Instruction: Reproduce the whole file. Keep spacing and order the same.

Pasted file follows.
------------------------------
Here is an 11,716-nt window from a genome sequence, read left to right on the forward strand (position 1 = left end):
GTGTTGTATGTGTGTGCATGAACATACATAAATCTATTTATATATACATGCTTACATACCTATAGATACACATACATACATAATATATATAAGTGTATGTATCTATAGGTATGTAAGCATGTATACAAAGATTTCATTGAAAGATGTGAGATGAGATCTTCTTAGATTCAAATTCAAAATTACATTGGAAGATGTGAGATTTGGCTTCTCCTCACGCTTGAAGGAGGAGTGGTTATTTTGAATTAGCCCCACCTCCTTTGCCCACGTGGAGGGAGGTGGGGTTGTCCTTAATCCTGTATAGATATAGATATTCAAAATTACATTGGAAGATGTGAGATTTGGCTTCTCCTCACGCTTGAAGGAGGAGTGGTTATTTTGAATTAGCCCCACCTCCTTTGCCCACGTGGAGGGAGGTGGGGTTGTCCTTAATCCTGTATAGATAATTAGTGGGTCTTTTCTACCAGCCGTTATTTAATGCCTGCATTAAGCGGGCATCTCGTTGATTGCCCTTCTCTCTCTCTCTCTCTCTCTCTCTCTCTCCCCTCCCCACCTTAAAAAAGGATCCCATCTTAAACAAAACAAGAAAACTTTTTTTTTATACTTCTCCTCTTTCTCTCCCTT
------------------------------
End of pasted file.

Here is an 11,716-nt window from a genome sequence, read left to right on the forward strand (position 1 = left end):
GTGTTGTATGTGTGTGCATGAACATACATAAATCTATTTATATATACATGCTTACATACCTATAGATACACATACATACATAATATATATAAGTGTATGTATCTATAGGTATGTAAGCATGTATACAAAGATTTCATTGAAAGATGTGAGATGAGATCTTCTTAGATTCAAATTCAAAATTACATTGGAAGATGTGAGATTTGGCTTCTCCTCACGCTTGAAGGAGGAGTGGTTATTTTGAATTAGCCCCACCTCCTTTGCCCACGTGGAGGGAGGTGGGGTTGTCCTTAATCCTGTATAGATATAGATATTCAAAATTACATTGGAAGATGTGAGATTTGGCTTCTCCTCACGCTTGAAGGAGGAGTGGTTATTTTGAATTAGCCCCACCTCCTTTGCCCACGTGGAGGGAGGTGGGGTTGTCCTTAATCCTGTATAGATAATTAGTGGGTCTTTTCTACCAGCCGTTATTTAATGCCTGCATTAAGCGGGCATCTCGTTGATTGCCCTTCTCTCTCTCTCTCTCTCTCTCTCTCTCTCCCCTCCCCACCTTAAAAAAGGATCCCATCTTAAACAAAACAAGAAAACTTTTTTTTTATACTTCTCCTCTTTCTCTCCCTT